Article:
FIG. 1 shows the state where a plurality of holes 2 for disposing seed particles therein are made in a solvent metal plate 1. FIG. 2 shows the state where a plurality of holes 2 are regularly disposed in such a manner that distances l between the peripheries of every two adjacent holes 2 are substantially equal and in a predetermined range such as will provide a distance of from 50 to 300 μm between the peripheries of every two adjacent grown diamond crystal particles. The disposition of the holes 2 is not limited to the checkered pattern disposition shown in FIG. 2, but any layout pattern may be adopted so far as the distances between every two adjacent holes are substantially equal.
The solvent metal plate 1 having holes 2, in which diamond seed particles are placed, is superimposed on a nondiamond carbon plate so that the seed particle-disposed surface of the solvent metal plate 1 confronts the nondiamond carbon plate. Such a pair of the superimposed solvent metal plate and the nondiamond carbon plate may be subjected, as is, to pressure and temperature conditions in the diamond-stable region. Alternatively, as shown in FIG. 3, a pile is made of a plurality of such pairs of the superimposed solvent metal plate and the nondiamond carbon plate 4, and the pile is subjected to the desired pressure and temperature conditions in the diamond stable region.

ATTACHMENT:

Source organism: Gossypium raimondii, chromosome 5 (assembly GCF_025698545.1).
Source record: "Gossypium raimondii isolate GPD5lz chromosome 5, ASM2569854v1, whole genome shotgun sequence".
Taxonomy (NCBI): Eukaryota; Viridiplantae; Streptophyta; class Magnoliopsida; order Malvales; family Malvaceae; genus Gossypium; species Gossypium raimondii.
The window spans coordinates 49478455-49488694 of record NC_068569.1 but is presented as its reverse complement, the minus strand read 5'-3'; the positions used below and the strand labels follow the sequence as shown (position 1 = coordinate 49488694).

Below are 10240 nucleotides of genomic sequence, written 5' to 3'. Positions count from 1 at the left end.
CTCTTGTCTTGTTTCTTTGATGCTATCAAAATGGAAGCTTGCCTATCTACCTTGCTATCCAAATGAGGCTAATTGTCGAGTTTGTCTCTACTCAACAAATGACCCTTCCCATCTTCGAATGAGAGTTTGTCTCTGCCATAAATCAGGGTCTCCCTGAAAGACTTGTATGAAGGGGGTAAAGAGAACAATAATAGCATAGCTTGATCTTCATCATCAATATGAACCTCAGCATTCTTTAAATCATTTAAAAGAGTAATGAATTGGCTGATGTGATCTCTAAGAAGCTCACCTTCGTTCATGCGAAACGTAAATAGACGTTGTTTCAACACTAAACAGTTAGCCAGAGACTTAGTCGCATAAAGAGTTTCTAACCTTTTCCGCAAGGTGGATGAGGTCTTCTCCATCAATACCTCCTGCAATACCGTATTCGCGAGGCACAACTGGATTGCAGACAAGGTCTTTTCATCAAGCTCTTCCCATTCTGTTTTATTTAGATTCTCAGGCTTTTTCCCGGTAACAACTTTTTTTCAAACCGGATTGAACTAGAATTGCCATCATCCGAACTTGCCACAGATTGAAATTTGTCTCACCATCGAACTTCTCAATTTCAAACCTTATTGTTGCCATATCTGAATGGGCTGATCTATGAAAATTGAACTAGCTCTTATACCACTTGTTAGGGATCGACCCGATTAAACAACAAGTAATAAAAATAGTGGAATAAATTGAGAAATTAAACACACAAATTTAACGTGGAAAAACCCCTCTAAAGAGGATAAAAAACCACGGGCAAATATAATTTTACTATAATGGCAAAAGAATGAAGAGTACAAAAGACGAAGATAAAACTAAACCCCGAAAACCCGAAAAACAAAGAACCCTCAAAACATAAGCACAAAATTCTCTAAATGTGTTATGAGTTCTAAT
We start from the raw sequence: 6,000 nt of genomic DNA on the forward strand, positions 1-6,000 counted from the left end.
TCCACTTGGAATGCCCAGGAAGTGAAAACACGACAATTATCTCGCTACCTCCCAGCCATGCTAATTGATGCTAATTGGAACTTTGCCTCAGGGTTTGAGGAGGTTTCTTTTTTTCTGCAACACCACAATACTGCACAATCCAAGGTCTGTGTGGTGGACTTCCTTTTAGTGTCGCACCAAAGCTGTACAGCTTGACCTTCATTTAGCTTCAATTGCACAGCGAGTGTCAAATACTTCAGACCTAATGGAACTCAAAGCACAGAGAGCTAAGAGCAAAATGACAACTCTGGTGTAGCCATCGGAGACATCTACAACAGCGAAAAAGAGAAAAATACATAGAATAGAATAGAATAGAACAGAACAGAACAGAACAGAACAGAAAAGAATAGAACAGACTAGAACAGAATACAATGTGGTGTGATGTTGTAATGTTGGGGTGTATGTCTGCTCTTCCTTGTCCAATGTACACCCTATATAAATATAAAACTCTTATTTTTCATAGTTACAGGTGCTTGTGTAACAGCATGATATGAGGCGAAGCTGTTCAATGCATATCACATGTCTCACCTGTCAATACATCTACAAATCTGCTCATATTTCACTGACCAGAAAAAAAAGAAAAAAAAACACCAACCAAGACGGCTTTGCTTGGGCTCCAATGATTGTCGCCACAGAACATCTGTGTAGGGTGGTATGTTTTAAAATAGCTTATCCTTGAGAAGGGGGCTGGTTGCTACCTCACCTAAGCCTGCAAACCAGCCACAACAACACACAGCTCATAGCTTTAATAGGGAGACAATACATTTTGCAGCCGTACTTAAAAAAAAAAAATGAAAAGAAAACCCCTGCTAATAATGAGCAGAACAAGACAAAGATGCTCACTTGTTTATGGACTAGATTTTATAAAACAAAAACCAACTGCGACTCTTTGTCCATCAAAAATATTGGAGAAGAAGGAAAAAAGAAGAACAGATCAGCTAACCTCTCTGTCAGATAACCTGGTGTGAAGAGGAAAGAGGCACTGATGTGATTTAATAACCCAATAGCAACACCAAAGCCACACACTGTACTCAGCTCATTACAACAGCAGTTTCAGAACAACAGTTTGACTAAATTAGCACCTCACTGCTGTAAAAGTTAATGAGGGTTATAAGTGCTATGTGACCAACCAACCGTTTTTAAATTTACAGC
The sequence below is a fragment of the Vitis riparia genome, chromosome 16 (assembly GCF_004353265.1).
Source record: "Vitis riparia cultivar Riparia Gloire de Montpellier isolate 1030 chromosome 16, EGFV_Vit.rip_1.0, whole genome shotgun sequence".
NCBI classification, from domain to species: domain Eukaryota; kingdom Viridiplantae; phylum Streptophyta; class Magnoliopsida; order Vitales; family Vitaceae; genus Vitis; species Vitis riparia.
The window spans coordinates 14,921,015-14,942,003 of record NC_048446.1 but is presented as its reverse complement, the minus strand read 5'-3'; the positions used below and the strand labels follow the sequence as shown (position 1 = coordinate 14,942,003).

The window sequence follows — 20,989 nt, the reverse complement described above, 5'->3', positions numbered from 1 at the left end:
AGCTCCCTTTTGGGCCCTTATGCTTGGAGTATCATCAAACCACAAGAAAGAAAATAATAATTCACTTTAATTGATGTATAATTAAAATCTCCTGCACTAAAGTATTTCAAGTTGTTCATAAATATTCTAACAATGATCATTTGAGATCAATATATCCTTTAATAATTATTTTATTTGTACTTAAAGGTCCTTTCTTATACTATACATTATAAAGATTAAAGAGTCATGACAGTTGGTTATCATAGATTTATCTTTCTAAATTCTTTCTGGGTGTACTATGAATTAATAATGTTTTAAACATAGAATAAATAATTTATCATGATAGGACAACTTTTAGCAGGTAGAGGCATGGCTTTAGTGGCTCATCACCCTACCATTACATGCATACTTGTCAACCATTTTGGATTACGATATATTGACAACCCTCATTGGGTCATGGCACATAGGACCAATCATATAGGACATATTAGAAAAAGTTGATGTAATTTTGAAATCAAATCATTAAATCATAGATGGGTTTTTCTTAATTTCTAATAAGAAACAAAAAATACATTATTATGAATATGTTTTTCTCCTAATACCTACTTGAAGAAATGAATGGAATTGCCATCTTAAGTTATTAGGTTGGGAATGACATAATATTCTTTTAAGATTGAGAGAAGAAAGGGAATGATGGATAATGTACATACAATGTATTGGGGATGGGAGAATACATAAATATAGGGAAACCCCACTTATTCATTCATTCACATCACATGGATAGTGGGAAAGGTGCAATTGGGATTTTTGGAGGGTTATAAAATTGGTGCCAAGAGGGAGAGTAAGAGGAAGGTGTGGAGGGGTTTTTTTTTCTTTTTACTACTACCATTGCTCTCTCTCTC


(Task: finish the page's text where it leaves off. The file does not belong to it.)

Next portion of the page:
Diamond seed particles may be disposed not on a solvent metal plate but on a nondiamond carbon plate or on both a solvent metal plate and nondiamond carbon plate. Alternatively, the seed particles may be disposed on a plate made by compression-molding a mixture of a solvent metal powder and a nondiamond carbon powder by using, for example, a hot press.
It is essential that diamond seed particles are regularly disposed in such a manner that the seed particles are located at a substantially equal distance and the distance between the peripheries of every two adjacent grown diamond crystal particles is in the range of 50 to 300 μm. If the distance between the peripheries of every two adjacent grown diamond crystal particles is smaller than 50 μm, the adjacent particles interfere with one another in the course of the crystal growth, with the result that the growing diamond crystals adhere to each other or the growth is impeded and the obtained crystals have a broad particle size distribution and poor quality. If the afore said distance exceeds 300 μm, the degree of supersaturation becomes non-uniform and deviations are readily caused in the growth of the crystals, and consequently the diamond crystals tend to have a broad particle size distribution. In addition, productivity is poor.